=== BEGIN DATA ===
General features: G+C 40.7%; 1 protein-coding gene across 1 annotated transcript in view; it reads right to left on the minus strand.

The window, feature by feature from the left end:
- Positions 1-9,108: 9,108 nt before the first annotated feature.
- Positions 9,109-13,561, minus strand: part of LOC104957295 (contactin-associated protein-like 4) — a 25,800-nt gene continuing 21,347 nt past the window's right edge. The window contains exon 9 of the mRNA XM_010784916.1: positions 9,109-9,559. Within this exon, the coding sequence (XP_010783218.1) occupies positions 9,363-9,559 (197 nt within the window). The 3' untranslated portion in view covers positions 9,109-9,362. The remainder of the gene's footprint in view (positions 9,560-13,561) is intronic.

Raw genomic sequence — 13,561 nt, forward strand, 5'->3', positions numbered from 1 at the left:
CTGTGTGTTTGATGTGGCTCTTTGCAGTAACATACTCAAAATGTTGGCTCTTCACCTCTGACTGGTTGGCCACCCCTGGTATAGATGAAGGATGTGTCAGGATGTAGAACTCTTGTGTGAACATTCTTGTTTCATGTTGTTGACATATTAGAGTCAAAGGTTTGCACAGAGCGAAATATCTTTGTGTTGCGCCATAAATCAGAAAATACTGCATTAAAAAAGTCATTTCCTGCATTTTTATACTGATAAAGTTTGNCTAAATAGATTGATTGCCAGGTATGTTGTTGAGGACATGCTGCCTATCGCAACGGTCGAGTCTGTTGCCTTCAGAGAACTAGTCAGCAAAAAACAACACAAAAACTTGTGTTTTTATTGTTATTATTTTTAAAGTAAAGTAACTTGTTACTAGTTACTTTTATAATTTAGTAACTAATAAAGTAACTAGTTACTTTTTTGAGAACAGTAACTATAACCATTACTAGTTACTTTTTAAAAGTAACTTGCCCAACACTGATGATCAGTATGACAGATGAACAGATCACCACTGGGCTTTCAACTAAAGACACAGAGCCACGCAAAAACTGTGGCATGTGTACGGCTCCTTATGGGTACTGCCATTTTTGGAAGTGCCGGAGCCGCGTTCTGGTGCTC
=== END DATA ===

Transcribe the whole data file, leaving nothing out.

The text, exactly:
General features: G+C 40.7%; 1 protein-coding gene across 1 annotated transcript in view; it reads right to left on the minus strand.

The window, feature by feature from the left end:
- Positions 1-9,108: 9,108 nt before the first annotated feature.
- Positions 9,109-13,561, minus strand: part of LOC104957295 (contactin-associated protein-like 4) — a 25,800-nt gene continuing 21,347 nt past the window's right edge. The window contains exon 9 of the mRNA XM_010784916.1: positions 9,109-9,559. Within this exon, the coding sequence (XP_010783218.1) occupies positions 9,363-9,559 (197 nt within the window). The 3' untranslated portion in view covers positions 9,109-9,362. The remainder of the gene's footprint in view (positions 9,560-13,561) is intronic.

Raw genomic sequence — 13,561 nt, forward strand, 5'->3', positions numbered from 1 at the left:
CTGTGTGTTTGATGTGGCTCTTTGCAGTAACATACTCAAAATGTTGGCTCTTCACCTCTGACTGGTTGGCCACCCCTGGTATAGATGAAGGATGTGTCAGGATGTAGAACTCTTGTGTGAACATTCTTGTTTCATGTTGTTGACATATTAGAGTCAAAGGTTTGCACAGAGCGAAATATCTTTGTGTTGCGCCATAAATCAGAAAATACTGCATTAAAAAAGTCATTTCCTGCATTTTTATACTGATAAAGTTTGNCTAAATAGATTGATTGCCAGGTATGTTGTTGAGGACATGCTGCCTATCGCAACGGTCGAGTCTGTTGCCTTCAGAGAACTAGTCAGCAAAAAACAACACAAAAACTTGTGTTTTTATTGTTATTATTTTTAAAGTAAAGTAACTTGTTACTAGTTACTTTTATAATTTAGTAACTAATAAAGTAACTAGTTACTTTTTTGAGAACAGTAACTATAACCATTACTAGTTACTTTTTAAAAGTAACTTGCCCAACACTGATGATCAGTATGACAGATGAACAGATCACCACTGGGCTTTCAACTAAAGACACAGAGCCACGCAAAAACTGTGGCATGTGTACGGCTCCTTATGGGTACTGCCATTTTTGGAAGTGCCGGAGCCGCGTTCTGGTGCTC